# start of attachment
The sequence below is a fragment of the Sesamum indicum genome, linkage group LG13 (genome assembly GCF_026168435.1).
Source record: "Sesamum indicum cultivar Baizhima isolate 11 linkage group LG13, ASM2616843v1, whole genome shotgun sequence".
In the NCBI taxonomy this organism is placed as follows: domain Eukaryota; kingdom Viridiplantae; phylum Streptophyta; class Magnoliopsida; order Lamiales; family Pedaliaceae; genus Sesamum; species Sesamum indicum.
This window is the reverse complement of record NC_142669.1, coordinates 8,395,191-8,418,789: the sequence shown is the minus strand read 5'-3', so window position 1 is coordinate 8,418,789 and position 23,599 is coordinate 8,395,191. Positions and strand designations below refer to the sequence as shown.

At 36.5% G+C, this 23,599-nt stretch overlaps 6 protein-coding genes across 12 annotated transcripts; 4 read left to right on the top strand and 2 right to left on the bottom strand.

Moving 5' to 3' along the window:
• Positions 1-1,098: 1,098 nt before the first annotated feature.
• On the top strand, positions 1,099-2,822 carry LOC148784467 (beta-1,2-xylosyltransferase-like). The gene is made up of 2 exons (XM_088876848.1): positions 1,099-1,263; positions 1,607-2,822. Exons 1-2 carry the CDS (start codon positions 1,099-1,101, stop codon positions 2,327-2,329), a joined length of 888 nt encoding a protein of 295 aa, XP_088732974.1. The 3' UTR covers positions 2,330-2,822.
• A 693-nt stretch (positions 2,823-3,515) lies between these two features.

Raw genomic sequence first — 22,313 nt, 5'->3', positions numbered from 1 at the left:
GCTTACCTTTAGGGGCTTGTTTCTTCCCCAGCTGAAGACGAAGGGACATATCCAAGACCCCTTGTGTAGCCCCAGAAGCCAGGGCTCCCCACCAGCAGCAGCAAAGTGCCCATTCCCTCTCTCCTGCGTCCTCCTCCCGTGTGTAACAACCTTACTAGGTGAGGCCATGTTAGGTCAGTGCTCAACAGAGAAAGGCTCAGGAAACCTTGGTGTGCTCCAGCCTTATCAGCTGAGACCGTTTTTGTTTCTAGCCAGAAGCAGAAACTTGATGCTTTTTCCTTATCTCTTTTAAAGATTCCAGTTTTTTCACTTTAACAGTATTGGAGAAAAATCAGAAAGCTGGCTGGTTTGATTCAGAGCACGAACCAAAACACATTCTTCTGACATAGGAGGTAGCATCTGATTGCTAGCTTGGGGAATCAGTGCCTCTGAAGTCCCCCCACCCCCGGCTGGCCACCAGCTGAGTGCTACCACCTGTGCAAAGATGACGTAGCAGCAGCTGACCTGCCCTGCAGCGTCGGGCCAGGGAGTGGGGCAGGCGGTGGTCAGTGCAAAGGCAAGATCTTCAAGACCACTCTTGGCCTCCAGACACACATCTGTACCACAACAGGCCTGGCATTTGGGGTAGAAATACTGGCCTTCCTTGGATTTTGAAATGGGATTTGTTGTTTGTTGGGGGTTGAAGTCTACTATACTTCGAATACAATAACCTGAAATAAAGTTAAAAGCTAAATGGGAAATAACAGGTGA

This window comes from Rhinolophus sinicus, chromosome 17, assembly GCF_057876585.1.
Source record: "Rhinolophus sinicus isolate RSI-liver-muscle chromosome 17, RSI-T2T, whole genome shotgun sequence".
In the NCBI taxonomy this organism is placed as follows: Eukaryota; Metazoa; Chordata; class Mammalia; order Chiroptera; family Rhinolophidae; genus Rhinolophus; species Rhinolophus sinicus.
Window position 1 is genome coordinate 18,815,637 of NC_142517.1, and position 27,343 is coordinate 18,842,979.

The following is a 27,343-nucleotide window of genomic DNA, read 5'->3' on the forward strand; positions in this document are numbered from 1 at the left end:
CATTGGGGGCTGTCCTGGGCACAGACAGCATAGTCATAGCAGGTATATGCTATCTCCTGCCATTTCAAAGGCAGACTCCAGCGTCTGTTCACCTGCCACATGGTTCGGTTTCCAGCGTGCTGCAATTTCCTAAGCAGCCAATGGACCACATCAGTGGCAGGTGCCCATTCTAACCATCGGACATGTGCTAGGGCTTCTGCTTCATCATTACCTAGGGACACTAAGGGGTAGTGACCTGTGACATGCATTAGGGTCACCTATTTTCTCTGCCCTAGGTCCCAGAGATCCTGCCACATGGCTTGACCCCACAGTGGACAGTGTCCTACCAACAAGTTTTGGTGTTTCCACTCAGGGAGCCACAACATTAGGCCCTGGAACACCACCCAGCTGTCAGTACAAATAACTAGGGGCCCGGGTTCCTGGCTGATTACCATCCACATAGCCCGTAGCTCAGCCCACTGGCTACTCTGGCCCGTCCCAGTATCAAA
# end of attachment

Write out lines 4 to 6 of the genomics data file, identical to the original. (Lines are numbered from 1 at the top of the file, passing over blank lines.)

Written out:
This window is the reverse complement of record NC_142669.1, coordinates 8,395,191-8,418,789: the sequence shown is the minus strand read 5'-3', so window position 1 is coordinate 8,418,789 and position 23,599 is coordinate 8,395,191. Positions and strand designations below refer to the sequence as shown.

At 36.5% G+C, this 23,599-nt stretch overlaps 6 protein-coding genes across 12 annotated transcripts; 4 read left to right on the top strand and 2 right to left on the bottom strand.

Moving 5' to 3' along the window: